Nalgonda, Telangana: Four months into a pregnancy, 22-year-old Aruna has little choice but to shrug off the doctor’s advice to not lift heavy things.
With a four-year-old in tow and two pots on her head, she joins her neighbours from a tribal hamlet in Telangana’s Nalgonda district to walk a kilometre through dried-up cotton fields and fetch as much as 50 litres of water. It is a sight that could easily be mistaken for the parched deserts of Rajasthan.
“My mother-in-law just had a surgery for her leg. She cannot carry weights and walk distances,” she says.
For the women in Deyyam Banda Thanda, the day begins much before sunrise. They have to finish cooking and household chores to be off by 6 am to fetch water – but only if a series of fortunate coincidences from the availability of electricity to the turning on of a pump happen on time.
“Thankfully, we are getting water from this borewell at walking distance from our village,” says Maroni, one of the women. “It often takes two to three hours for one round,” she adds.
“There are fights at the water pump and also at home. Everyone wants the water. There are too many women at the tap and you never know when the electricity goes off. Then tempers run high,” she explains.
And the men of the village do not help. “The fights happen because work at home like cooking, looking after children, gets neglected since so much time goes in just getting water. Besides, we are not able to go to work, so that adds to their irritation,” says Phuli.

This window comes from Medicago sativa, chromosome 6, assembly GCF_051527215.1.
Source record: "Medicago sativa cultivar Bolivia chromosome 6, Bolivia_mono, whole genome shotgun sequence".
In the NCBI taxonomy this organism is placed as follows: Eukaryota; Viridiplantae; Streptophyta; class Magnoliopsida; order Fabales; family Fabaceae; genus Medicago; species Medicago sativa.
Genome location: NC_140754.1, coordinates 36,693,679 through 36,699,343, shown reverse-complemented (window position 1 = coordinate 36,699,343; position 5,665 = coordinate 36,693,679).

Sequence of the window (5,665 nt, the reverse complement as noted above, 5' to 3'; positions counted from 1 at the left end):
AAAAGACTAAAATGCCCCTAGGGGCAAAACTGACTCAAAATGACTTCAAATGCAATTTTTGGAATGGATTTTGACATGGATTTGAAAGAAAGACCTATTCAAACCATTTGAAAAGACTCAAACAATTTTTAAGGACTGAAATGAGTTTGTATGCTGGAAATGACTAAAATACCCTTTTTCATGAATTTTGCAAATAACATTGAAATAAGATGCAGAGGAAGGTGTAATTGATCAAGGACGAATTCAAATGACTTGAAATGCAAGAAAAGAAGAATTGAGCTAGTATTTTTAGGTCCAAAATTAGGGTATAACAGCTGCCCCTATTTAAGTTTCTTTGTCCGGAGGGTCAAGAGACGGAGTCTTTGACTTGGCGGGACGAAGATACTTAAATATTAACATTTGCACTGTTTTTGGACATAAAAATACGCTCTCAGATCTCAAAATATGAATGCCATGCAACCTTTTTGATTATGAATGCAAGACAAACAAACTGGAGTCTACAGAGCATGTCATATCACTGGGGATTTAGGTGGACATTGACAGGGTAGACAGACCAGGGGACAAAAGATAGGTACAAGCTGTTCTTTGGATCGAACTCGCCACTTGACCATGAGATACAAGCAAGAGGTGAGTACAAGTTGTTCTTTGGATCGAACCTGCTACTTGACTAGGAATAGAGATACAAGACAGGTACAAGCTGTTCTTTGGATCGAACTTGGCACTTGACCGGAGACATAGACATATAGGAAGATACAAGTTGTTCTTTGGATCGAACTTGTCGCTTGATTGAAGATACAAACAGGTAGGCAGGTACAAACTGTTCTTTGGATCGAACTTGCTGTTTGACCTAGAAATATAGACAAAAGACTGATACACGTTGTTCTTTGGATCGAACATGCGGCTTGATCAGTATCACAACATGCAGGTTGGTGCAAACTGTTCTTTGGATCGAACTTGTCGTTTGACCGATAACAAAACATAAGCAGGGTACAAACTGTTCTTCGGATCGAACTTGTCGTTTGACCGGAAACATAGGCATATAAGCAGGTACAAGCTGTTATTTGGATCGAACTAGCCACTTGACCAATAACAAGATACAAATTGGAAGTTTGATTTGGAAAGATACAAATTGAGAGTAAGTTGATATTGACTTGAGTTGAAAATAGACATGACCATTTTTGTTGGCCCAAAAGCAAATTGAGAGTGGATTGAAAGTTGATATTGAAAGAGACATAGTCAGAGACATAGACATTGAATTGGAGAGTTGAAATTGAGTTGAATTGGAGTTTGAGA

The women say there is hardly any work available in the village because there is a drought and there is no work on the field. The only choice for work is under the government’s employment scheme or MNREGA but that is usually always far from their village.
“But with no water in village, it is either water or work,” Susheela says.
With the women away fetching water, little girls like Renuka, barely eight years old, are left carrying around siblings more than half their own size.
“What to do? Children often come running behind us when we go to get water. It is scorching hot. They can’t walk the whole distance. It is not possible to carry them and carry the water as well over such long distances. So the older girls are left in-charge of the younger ones,” Mamutha says.
Bhikni is an elderly woman who looks older than the sixty years she says she is. “I have to carry water every day and end up with aching shoulders and back,” she explains.
Most girls here get married, or even have a first child, by the time they are 15. Aruna’s pregnancy is her third. She had undergone an abortion last time.
A “pedda” operation or a hysterectomy at a very early age is also quite common here. Doctors say this plays havoc with their hormones, making bones brittle and physical work difficult.
As a result, sons are married off early to get in a young daughter-in-law. The cycle of early childbirth and health issues continues. The drought and dearth of water only adds to their bucket of woes.